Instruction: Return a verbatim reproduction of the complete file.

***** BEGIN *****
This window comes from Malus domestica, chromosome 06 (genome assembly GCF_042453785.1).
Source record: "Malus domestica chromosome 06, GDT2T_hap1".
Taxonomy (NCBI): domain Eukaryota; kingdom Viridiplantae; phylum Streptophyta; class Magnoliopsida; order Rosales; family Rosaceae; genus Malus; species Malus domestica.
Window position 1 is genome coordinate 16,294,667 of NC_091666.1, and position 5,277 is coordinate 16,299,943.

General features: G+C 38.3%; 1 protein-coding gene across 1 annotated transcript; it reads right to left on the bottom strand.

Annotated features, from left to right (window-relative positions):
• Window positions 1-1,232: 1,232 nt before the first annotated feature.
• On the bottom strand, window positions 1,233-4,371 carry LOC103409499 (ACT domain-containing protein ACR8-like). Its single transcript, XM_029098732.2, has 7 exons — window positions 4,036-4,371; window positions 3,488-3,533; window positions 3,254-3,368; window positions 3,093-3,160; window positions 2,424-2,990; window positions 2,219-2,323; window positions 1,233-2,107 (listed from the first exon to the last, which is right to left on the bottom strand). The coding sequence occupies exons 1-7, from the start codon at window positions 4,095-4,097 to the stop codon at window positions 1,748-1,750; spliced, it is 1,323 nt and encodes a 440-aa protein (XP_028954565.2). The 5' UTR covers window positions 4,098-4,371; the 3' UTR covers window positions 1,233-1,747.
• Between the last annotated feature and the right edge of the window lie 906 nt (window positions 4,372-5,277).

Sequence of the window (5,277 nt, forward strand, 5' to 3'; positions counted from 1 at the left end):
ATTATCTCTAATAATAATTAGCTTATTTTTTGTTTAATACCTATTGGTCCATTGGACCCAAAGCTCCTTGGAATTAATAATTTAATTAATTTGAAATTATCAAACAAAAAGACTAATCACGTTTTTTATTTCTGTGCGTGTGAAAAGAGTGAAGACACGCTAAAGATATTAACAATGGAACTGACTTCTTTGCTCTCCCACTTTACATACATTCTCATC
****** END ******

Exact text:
This window comes from Malus domestica, chromosome 06 (genome assembly GCF_042453785.1).
Source record: "Malus domestica chromosome 06, GDT2T_hap1".
Taxonomy (NCBI): domain Eukaryota; kingdom Viridiplantae; phylum Streptophyta; class Magnoliopsida; order Rosales; family Rosaceae; genus Malus; species Malus domestica.
Window position 1 is genome coordinate 16,294,667 of NC_091666.1, and position 5,277 is coordinate 16,299,943.

General features: G+C 38.3%; 1 protein-coding gene across 1 annotated transcript; it reads right to left on the bottom strand.

Annotated features, from left to right (window-relative positions):
• Window positions 1-1,232: 1,232 nt before the first annotated feature.
• On the bottom strand, window positions 1,233-4,371 carry LOC103409499 (ACT domain-containing protein ACR8-like). Its single transcript, XM_029098732.2, has 7 exons — window positions 4,036-4,371; window positions 3,488-3,533; window positions 3,254-3,368; window positions 3,093-3,160; window positions 2,424-2,990; window positions 2,219-2,323; window positions 1,233-2,107 (listed from the first exon to the last, which is right to left on the bottom strand). The coding sequence occupies exons 1-7, from the start codon at window positions 4,095-4,097 to the stop codon at window positions 1,748-1,750; spliced, it is 1,323 nt and encodes a 440-aa protein (XP_028954565.2). The 5' UTR covers window positions 4,098-4,371; the 3' UTR covers window positions 1,233-1,747.
• Between the last annotated feature and the right edge of the window lie 906 nt (window positions 4,372-5,277).

Sequence of the window (5,277 nt, forward strand, 5' to 3'; positions counted from 1 at the left end):
ATTATCTCTAATAATAATTAGCTTATTTTTTGTTTAATACCTATTGGTCCATTGGACCCAAAGCTCCTTGGAATTAATAATTTAATTAATTTGAAATTATCAAACAAAAAGACTAATCACGTTTTTTATTTCTGTGCGTGTGAAAAGAGTGAAGACACGCTAAAGATATTAACAATGGAACTGACTTCTTTGCTCTCCCACTTTACATACATTCTCATC